The Edmonton Police Service showed they weren’t about to let the RCMP or Toronto Police Service show them up when it comes to police brutality; that they could hold their own against any police force in the country when it comes to beating the crap out of the citizens they are supposedly there to protect.
Sammy Sobieh released video that he claims shows members of the Edmonton Police Service merrily engaging in a round of police brutality.
“I need these guys to be punished as thugs, as any thug that assault somebody — because it wasn’t called for.”
Sobieh, a 60-year-old business owner, was arrested and charged with assault with a weapon, possession of a weapon and uttering threats after his beating at the hands of Edmonton’s Finest.
The video showing him at the time of his “incident”, as the Edmonton Police refer to it, shows he is not armed and is attempting to be compliant with the police constables’ demands.
As he turns his back they swarm him, take him to the ground and then beat him.
The video does not show Mr. Sobieh resisting in any way or showing any aggression toward the constables that could explain their sudden attack. During the entire incident one constable has his weapon aimed at Mr. Sobieh. The only sensible thing the video clearly shows is that the constable’s finger was NOT on the trigger.
Thank God for video cameras! If it weren’t for the video of this “incident”, there wouldn’t even be an investigation into the actions of police.
It all started when Mr. Sobieh confronted a man behind his business who had assaulted one of his workers a few days earlier, according to the note at the top of the video posted to LiveLeak.com.
Apparently unhappy with being confronted by the business owner, the person called Edmonton Police and claimed he was threatened by Mr. Sobieh.
Edmonton Police responded with guns drawn.
The president of the Edmonton Police Association, Sergeant Tony Simioni, said the video tells only one side of the story.
Such a typical response from police mouthpieces when their own are caught on tape acting like thugs. The RCMP said basically the same thing when Constable Geoff Mantler was caught on video kicking Buddy Tavares in the face, if you recall.
Police Brutality Stock Answer #1: We don’t care if you have video, it wasn’t us!
Sgt. Timioni went on to say:
“Different levels of force are required depending on the information we have going in. And depending on the level of resistance shown by a particular suspect.”
Well, once they had their suspect on the ground, I wasn’t able to see anything that showed a reason for pounding on Mr. Sobieh that the video shows with stark clarity.
He was not resisting. He was handcuffed as far as I can tell before the beating started.
The Edmonton Journal report has Sgt. Timioni speculating about what happened even after admitting he hadn’t seen the video.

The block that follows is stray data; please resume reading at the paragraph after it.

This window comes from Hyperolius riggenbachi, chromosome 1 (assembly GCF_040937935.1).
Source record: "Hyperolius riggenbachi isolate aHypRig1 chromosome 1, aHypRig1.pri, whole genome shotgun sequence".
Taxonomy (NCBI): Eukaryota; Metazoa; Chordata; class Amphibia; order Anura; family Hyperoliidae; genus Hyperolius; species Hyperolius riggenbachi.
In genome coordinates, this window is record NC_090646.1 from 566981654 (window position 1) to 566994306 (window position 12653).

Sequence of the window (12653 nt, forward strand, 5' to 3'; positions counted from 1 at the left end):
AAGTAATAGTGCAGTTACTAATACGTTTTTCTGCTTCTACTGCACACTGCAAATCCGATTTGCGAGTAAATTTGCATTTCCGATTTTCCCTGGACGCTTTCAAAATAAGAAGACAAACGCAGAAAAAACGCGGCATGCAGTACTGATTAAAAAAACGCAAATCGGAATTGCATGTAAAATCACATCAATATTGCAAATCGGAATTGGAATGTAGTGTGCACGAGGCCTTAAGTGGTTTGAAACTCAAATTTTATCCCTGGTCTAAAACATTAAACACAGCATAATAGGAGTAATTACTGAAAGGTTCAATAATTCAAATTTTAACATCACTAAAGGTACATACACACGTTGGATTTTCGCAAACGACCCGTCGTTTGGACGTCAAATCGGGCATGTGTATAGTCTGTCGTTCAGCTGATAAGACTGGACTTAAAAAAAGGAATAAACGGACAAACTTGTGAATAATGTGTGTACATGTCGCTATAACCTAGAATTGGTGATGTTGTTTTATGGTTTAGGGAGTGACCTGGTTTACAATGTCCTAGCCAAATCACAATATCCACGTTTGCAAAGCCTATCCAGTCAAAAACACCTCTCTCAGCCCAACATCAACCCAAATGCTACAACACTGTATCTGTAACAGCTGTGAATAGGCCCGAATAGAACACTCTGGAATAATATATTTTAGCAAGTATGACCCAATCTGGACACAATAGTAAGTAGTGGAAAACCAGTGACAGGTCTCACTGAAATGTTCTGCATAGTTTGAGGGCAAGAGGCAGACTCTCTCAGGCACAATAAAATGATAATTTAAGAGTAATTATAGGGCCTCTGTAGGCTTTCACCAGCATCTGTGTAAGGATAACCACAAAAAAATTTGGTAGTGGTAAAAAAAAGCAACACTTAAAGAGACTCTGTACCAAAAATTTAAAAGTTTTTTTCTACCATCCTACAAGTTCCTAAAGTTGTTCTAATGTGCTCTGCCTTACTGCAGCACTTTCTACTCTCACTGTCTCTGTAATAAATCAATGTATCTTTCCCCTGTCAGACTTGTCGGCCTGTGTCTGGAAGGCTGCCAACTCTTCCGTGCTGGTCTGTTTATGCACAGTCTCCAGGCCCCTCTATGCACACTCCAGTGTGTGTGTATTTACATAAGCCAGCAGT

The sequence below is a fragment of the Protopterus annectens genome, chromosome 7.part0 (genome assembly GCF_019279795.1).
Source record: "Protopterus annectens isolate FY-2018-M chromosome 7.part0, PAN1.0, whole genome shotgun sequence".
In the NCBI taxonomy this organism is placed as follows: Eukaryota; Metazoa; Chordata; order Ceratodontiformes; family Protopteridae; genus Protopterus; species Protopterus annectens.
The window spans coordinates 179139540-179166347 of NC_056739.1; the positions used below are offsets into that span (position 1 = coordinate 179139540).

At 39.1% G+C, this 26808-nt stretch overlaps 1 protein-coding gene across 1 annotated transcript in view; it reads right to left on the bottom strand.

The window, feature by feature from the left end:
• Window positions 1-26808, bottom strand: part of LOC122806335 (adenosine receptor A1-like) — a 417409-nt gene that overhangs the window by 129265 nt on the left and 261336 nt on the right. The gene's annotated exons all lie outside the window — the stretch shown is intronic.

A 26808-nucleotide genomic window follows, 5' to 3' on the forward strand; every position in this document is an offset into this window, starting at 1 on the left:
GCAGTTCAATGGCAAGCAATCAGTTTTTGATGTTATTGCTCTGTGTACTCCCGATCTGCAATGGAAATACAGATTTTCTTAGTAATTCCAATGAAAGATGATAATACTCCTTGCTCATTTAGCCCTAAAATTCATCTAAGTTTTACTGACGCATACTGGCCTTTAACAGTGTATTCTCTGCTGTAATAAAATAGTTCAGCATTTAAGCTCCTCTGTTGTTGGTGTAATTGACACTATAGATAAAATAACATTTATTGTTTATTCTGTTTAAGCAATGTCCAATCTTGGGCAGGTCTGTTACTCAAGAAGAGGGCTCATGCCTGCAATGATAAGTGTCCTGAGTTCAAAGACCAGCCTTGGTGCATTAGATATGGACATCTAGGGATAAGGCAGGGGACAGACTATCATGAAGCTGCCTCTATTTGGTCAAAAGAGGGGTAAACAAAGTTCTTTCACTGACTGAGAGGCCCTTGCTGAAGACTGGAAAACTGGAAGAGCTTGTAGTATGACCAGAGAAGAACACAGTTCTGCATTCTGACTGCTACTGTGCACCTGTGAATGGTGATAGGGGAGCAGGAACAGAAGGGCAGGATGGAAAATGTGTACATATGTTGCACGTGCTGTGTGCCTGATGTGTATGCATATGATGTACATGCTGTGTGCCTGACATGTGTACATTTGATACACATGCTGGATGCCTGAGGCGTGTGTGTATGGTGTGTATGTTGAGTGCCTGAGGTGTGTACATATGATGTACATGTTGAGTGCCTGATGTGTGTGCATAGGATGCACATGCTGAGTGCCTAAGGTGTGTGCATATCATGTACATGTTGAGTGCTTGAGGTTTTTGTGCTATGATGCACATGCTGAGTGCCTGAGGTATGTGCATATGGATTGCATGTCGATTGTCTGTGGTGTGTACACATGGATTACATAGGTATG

Gotta love that Fat Blue Line and all that goes with it…
Naturally, police charge that Mr. Sobieh was “resisting arrest” and without actually putting it into these words, implied he got what he deserved.
“You don’t see a person resisting, necessarily. All you see is what appears to be some violent actions,” Simioni said. “And I can tell you from experience that sometimes, unfortunately, those violent actions are necessary for our own safety.”
I’m astounded once again that the very people sworn to uphold the law just can’t seem to tell the truth even when they are confronted with video evidence of their own misdeeds.
RCMP Constable Geoff Mantler claims to this day he did nothing wrong.
The three constables involved have not been named and the Blue Wall of Protection appears to be surrounding them.
That is, in a word, disgraceful.
The lone voice of reason actually appears to be coming from Edmonton’s top cop himself, Edmonton Police Chief Rod Knecht. That’s rather interesting given his recent push to ban knives within Edmonton City Limits. I would never have expected a sensible thought to come from him after that lunacy, but here it is:
“If I had my way, I think I’d have all investigations involving police officers taken out of our hands and put to an independent agency. I think it’s good for public confidence in the police, I think it’s good for the members because we’re taking a step back, the organization takes a step back, it’s good for the complainant, it’s good for everybody. You’re getting that total independence and that’s what you want in incidents involving police officers.”
It would seem common sense rears its head in the strangest of places…
I’m just grateful when it rears its head at all, and that it’s coming from the police chief actually gives me hope.
Yeah. I actually said that.
Can hardly believe it myself.